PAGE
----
Cambridgeshire

Cambridge and UCL professor ‘did not notice’ double salaries

Professor Akhilesh Reddy Image copyright Acmedsci/Youtube
Image caption Prof Akhilesh Reddy said he was unaware he was being paid two salaries

A professor specialising in human "body-clocks" had been suspended from medical practice after receiving full-time salaries from two universities.

Prof Akhilesh Reddy, a medical doctor, was paid by University College London (UCL) and the University of Cambridge.

He made a £50,000 mortgage repayment, saying he thought the extra money was a salary "overlap".

The Medical Practitioners Tribunal suspended him from the medical register for misconduct.

In December 2016, UCL became aware Prof Reddy may have two salaries and raised concerns with the University of Cambridge.

The neurologist and researcher gave inconsistent statements about the money, claiming he only noticed the salary issue when he checked his account in February 2016, five months after starting at UCL, the tribunal heard.

'Financially aware'

He said he thought the universities were "sharing his salary", that there was an "overlap" in his salaries and also that he thought the large sum was just his salary from UCL.

However, the tribunal dismissed his claims, saying he was a "financially aware man", as shown by his making the £50,000 repayment in February 2016 and his negotiation of a UCL salary nearly double that of his Cambridge one.

In a statement read to the tribunal, Prof Reddy said he thought "all necessary people were fully aware of the position."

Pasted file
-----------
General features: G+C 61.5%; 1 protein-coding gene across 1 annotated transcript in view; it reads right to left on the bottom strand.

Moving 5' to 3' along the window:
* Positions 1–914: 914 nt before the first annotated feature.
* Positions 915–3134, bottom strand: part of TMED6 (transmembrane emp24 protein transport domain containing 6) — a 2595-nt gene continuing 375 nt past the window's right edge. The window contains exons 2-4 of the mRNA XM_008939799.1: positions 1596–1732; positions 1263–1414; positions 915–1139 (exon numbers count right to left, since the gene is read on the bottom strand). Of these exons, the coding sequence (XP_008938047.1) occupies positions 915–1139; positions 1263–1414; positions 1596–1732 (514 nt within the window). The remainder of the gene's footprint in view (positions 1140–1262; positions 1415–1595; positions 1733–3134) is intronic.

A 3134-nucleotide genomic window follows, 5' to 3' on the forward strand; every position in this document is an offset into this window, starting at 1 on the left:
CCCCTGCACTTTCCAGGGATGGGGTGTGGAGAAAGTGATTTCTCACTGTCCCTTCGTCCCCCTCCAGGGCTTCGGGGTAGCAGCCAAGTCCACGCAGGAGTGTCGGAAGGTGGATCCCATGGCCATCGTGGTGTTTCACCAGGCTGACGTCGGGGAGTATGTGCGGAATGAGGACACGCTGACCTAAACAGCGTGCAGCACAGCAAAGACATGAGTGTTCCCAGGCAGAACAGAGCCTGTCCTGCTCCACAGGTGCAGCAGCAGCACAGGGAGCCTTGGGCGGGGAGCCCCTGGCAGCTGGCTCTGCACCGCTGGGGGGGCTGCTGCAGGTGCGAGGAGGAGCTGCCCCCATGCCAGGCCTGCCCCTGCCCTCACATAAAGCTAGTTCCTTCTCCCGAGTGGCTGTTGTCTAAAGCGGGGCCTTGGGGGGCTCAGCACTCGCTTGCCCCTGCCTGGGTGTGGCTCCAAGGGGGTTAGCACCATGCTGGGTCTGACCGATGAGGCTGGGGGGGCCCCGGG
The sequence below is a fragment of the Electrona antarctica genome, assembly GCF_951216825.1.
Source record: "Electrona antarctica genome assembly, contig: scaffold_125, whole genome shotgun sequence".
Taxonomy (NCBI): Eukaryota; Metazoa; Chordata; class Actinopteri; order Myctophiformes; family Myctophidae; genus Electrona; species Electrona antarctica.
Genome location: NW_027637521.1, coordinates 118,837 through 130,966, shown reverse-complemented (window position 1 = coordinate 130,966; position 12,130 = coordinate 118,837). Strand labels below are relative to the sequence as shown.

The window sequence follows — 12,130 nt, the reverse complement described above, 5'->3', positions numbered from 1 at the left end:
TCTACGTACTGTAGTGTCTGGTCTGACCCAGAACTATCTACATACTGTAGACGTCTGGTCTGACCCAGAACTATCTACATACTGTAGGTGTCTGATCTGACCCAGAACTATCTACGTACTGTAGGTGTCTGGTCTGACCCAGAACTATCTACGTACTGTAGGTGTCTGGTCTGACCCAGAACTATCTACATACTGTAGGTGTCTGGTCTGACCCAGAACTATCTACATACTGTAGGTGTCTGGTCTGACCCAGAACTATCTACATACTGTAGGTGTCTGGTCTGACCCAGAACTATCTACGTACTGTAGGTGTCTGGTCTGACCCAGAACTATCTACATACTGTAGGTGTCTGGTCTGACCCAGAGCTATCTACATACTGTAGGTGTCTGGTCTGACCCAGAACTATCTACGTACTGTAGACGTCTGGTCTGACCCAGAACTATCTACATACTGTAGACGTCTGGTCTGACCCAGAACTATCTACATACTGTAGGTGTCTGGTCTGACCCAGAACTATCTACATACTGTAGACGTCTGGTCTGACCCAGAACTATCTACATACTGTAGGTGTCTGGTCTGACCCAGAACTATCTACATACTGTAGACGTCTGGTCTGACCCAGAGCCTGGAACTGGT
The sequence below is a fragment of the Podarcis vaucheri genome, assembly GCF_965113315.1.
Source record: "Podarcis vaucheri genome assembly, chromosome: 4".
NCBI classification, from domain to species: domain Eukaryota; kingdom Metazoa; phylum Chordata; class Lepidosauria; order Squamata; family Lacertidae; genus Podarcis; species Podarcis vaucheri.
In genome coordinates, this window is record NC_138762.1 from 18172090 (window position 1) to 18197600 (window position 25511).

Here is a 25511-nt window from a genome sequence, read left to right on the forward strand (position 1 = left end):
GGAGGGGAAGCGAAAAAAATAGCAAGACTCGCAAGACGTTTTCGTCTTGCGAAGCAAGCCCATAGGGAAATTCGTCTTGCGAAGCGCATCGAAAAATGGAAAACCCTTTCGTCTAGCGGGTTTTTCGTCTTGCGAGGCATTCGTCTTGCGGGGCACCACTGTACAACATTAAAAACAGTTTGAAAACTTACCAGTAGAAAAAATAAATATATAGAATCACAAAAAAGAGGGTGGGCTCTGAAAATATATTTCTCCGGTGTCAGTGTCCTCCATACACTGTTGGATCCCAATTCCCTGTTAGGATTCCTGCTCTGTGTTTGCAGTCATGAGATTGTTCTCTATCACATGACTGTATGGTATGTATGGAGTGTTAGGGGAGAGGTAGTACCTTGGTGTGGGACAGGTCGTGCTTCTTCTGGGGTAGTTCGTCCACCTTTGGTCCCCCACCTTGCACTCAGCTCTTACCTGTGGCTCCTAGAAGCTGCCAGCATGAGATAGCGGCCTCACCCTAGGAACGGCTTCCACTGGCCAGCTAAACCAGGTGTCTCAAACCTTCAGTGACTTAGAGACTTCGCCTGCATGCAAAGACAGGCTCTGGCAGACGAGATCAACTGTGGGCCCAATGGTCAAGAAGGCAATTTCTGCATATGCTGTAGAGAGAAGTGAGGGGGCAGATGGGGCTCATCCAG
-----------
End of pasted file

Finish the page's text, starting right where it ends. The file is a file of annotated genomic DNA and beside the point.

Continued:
Prof Reddy has moved to Pennsylvania to continue his research following the allegations.

He has since repaid the "large amount of money" and the tribunal said he had showed remorse for his actions.

Image copyright PA Media
Image caption Prof Reddy was accepted a job at UCL but kept taking a salary from Cambridge University

A UCL spokesman: "UCL immediately took action as soon as we became aware that Akhilesh Reddy was drawing two salaries and he is no longer employed by UCL.

"This was a unique set of circumstances that involved the complex transfer of an academic group who remained for a period of time at their previous university before moving to a laboratory separate from UCL's campus.

"The behaviour of the individual involved fell seriously below the standards of behaviour we expect from members of UCL's academic community."

A University of Cambridge spokesman said it was "profoundly disappointed" by Prof Reddy's actions.

Related Internet links

The BBC is not responsible for the content of external Internet sites